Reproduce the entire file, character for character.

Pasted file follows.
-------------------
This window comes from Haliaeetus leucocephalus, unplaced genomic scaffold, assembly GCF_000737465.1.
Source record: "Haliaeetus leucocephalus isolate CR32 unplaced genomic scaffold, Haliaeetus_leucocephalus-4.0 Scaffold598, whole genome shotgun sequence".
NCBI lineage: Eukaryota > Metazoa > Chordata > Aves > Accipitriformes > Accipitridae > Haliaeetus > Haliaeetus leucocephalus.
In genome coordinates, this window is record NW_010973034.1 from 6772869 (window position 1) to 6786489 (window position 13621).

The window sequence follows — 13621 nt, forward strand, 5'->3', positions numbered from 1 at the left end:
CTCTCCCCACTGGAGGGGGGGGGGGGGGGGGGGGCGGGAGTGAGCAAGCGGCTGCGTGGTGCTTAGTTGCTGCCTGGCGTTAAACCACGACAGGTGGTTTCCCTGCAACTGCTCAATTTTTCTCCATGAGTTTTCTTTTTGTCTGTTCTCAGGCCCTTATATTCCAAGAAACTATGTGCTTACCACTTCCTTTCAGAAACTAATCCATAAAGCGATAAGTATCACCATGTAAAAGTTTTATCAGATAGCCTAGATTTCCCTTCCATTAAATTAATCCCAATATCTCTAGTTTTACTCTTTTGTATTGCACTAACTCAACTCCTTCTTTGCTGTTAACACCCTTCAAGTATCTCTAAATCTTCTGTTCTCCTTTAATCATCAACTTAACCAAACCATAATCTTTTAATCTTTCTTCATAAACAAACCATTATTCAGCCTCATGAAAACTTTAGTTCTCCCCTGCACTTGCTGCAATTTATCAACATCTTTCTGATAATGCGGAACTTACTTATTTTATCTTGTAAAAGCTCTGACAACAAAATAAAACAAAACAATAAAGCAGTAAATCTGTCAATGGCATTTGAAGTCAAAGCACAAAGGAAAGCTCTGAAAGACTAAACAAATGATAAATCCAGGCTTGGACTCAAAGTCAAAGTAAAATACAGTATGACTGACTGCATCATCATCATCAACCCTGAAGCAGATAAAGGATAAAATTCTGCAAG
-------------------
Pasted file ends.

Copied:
This window comes from Haliaeetus leucocephalus, unplaced genomic scaffold, assembly GCF_000737465.1.
Source record: "Haliaeetus leucocephalus isolate CR32 unplaced genomic scaffold, Haliaeetus_leucocephalus-4.0 Scaffold598, whole genome shotgun sequence".
NCBI lineage: Eukaryota > Metazoa > Chordata > Aves > Accipitriformes > Accipitridae > Haliaeetus > Haliaeetus leucocephalus.
In genome coordinates, this window is record NW_010973034.1 from 6772869 (window position 1) to 6786489 (window position 13621).

The window sequence follows — 13621 nt, forward strand, 5'->3', positions numbered from 1 at the left end:
CTCTCCCCACTGGAGGGGGGGGGGGGGGGGGGGGCGGGAGTGAGCAAGCGGCTGCGTGGTGCTTAGTTGCTGCCTGGCGTTAAACCACGACAGGTGGTTTCCCTGCAACTGCTCAATTTTTCTCCATGAGTTTTCTTTTTGTCTGTTCTCAGGCCCTTATATTCCAAGAAACTATGTGCTTACCACTTCCTTTCAGAAACTAATCCATAAAGCGATAAGTATCACCATGTAAAAGTTTTATCAGATAGCCTAGATTTCCCTTCCATTAAATTAATCCCAATATCTCTAGTTTTACTCTTTTGTATTGCACTAACTCAACTCCTTCTTTGCTGTTAACACCCTTCAAGTATCTCTAAATCTTCTGTTCTCCTTTAATCATCAACTTAACCAAACCATAATCTTTTAATCTTTCTTCATAAACAAACCATTATTCAGCCTCATGAAAACTTTAGTTCTCCCCTGCACTTGCTGCAATTTATCAACATCTTTCTGATAATGCGGAACTTACTTATTTTATCTTGTAAAAGCTCTGACAACAAAATAAAACAAAACAATAAAGCAGTAAATCTGTCAATGGCATTTGAAGTCAAAGCACAAAGGAAAGCTCTGAAAGACTAAACAAATGATAAATCCAGGCTTGGACTCAAAGTCAAAGTAAAATACAGTATGACTGACTGCATCATCATCATCAACCCTGAAGCAGATAAAGGATAAAATTCTGCAAG